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Honolulu Welcomes a New Wave of Craft Brewers

Building off the success of Neighbor Island breweries and local beer-focused restaurants, a new generation is brewing plans to turn O‘ahu into a beer destination.


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(page 6 of 6)

Cans vs Bottles: Which is Better

Start-up brewers have more decisions to make than just the beer recipes—packaging is important too. But there’s more to choosing cans or bottles than just aesthetics. 

 

Maui Brewing Co. was among the first breweries in the U.S. to package beer in cans. Founder Garrett Marrero said that he chose cans over bottles primarily because “of the quality of the product above all else.” Cans do a better job of protecting beer from oxygen and light, which can degrade the beer. Additionally, says Marrero, cans are also the better environmental choice, as they are manufactured in the Islands, reducing the carbon footprint of shipping from the Mainland, and are more easily recyclable. And, when it comes to shipping out inventory, cans are more space efficient, so Maui Brewing Co. can fit almost 40 percent more beer in a container.

 

But the choice between bottles and cans isn’t so clear-cut for a start-up brewer. Steve Haumschild of Lanikai Brewing says that he chose to start off by packaging his beer in oversize 22-ounce glass bottles because they offer greater flexibility. “You have to buy a ridiculous amount,” says Haumschild, of the initial order for cans. “Where am I going to put three semi containers of cans?” In addition, if he wants to bottle different styles of beer, with bottles, he can swap out the label rather than make a new order for printed cans. “[The choice] is a lot more complex than it appears,” he says.

 

Cheer to these beers

Pia Mahi‘ai HONEY CITRUS Saison from Honolulu Beerworks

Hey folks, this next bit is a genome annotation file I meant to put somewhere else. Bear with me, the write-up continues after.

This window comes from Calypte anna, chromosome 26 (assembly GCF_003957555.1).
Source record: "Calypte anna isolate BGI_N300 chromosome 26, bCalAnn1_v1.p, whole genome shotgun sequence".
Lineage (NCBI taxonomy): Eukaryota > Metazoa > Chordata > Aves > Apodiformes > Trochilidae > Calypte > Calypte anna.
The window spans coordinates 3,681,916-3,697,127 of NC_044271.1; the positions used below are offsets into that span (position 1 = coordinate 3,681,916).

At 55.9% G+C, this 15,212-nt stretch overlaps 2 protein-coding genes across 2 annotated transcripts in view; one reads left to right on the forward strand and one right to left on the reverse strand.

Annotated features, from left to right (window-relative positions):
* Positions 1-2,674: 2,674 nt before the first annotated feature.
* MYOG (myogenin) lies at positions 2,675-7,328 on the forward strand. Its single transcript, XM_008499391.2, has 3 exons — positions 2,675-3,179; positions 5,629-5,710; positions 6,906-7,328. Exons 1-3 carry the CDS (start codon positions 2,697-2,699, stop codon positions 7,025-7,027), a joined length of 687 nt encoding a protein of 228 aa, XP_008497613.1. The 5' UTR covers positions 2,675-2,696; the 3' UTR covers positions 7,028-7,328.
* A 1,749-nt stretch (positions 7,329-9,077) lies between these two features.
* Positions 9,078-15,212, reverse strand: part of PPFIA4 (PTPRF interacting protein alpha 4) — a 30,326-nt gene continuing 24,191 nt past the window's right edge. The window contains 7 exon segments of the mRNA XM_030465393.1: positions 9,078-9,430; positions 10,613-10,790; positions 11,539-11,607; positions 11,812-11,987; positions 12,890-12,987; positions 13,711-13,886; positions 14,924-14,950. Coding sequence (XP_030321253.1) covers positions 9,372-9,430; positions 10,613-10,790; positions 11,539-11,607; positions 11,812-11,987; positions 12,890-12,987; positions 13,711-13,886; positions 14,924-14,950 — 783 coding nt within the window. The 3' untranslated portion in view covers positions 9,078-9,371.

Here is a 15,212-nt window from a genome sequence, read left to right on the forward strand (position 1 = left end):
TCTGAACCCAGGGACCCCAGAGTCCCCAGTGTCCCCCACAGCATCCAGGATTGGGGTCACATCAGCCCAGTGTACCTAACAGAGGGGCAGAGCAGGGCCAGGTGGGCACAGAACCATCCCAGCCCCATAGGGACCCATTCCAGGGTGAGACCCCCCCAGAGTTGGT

Owner Geoff Seideman and head brewer Dave Campbell created this beer as a special one-off for Kamehameha Schools, the brewery’s landlord, and now it’s a top seller.  Made with local citrus and Big Island honey, this saison-style ale is hazy with a fluffy head, refreshing but still complex, with a yeasty, fruity profile.

Other beers to try: Surf Session Single Hop IPA, Animal Farmhouse Ale.

 

808 Double IPA from Lanikai Brewing Co.

“We wanted to create bolder flavors,” says Lanikai Brewing partner Steve Haumschild about the recipes he developed. Fans of the brash IPA style made popular by the craft brewing movement will find much to like here: This Double IPA dials up the flavor meter on all fronts, with big, bitter hop flavor supported by a strong, malty backbone. The aroma carries a faint floral note thanks to the inclusion of local pīkake.

Other beer to try: Pillbox Porter.

 

Jalapeño Mouth from Waikīkī Brewing Co.

Owner and brewer Joe Lorenzen initially made this ale as a part of his plan to have rotating specialty beers on tap, but patrons liked it so much it’s now on the regular menu. Chili beers can be a tricky proposition—too much heat can overwhelm the other flavors. Waikīkī strikes a nice balance with this entry—green, grassy pepper notes float on the aroma, and the amber ale base has just a hint of spiciness.

Other beer to try: English Brown Ale.

 

Imperial Taro Ale from Pālolo Valley Brewing Co.

If you didn’t know this beer was made with taro root, you probably wouldn’t guess. Owner and head brewer Jeremyah Wubben displays technical wizardry with this beer made with local taro and a yeast strain he developed from cultures he collected in Nu‘uanu. It’s rich, complex and earthy tasting with an appealing bitterness.

Other beer to try: Taro Ale.

 

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Honolulu Magazine November 2018
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